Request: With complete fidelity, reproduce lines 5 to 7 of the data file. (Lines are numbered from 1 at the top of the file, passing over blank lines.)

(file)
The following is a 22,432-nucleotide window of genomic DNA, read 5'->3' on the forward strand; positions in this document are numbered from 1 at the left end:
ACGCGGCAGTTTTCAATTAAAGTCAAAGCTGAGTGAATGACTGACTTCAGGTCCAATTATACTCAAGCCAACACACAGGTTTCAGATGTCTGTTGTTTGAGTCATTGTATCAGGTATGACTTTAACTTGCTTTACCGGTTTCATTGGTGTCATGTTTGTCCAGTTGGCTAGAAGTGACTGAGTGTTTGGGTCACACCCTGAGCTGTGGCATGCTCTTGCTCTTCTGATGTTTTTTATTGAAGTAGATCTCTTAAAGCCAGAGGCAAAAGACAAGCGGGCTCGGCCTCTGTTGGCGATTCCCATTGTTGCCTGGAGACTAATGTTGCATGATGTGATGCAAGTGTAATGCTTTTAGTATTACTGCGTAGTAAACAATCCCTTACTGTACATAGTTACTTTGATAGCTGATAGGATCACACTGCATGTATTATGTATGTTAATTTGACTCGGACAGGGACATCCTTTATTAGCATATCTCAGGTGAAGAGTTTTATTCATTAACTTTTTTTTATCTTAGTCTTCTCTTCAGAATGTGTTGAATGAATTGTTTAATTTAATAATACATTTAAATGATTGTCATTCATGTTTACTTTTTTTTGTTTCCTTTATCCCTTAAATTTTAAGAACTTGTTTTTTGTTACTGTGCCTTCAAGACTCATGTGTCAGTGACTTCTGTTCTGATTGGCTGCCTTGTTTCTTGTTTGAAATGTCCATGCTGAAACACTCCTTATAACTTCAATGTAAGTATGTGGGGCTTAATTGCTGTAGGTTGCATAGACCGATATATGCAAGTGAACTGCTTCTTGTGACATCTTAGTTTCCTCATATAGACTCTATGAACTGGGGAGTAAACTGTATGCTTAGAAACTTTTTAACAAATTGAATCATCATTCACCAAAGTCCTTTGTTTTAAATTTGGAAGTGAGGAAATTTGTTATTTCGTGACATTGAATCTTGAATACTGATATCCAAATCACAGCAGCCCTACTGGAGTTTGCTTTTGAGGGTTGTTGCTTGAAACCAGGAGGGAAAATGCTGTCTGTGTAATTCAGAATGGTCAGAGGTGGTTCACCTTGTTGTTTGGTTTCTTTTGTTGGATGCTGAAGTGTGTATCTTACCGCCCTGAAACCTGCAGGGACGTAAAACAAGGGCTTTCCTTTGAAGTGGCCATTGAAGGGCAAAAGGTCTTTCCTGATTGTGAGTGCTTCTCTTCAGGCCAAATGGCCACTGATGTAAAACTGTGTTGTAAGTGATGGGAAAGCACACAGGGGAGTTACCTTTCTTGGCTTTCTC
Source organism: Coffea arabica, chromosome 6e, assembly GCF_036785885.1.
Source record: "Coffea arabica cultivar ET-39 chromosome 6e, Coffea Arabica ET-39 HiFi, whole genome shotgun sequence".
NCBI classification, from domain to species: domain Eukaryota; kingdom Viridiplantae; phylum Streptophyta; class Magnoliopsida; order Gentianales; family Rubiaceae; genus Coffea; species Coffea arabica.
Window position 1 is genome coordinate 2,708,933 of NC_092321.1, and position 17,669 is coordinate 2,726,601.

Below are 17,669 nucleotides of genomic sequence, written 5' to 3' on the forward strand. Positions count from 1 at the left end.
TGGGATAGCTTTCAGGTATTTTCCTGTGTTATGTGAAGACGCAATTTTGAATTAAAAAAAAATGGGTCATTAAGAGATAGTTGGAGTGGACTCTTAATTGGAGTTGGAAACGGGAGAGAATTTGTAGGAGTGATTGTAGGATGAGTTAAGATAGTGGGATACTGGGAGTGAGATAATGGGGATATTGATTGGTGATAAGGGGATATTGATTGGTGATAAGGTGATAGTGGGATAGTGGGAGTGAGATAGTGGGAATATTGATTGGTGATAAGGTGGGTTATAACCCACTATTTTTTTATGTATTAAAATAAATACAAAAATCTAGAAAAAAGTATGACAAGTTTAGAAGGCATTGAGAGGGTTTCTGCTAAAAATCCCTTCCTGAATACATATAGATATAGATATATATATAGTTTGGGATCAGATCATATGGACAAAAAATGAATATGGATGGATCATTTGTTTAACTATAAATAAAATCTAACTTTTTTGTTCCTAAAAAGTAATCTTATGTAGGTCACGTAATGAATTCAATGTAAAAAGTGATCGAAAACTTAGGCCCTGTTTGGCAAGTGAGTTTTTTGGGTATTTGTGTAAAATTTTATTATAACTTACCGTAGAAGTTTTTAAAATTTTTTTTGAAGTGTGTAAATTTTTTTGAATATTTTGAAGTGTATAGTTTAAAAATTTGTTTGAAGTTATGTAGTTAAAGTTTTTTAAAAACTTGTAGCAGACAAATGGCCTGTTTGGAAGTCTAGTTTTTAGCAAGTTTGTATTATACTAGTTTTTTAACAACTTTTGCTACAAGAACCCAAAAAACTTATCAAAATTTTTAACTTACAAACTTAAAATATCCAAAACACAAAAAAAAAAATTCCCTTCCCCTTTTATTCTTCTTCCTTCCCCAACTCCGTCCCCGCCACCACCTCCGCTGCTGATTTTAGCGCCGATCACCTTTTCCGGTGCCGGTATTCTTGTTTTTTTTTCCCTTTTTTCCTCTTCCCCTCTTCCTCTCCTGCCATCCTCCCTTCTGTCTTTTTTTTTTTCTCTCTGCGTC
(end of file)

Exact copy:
NCBI classification, from domain to species: domain Eukaryota; kingdom Viridiplantae; phylum Streptophyta; class Magnoliopsida; order Gentianales; family Rubiaceae; genus Coffea; species Coffea arabica.
Window position 1 is genome coordinate 2,708,933 of NC_092321.1, and position 17,669 is coordinate 2,726,601.

Below are 17,669 nucleotides of genomic sequence, written 5' to 3' on the forward strand. Positions count from 1 at the left end.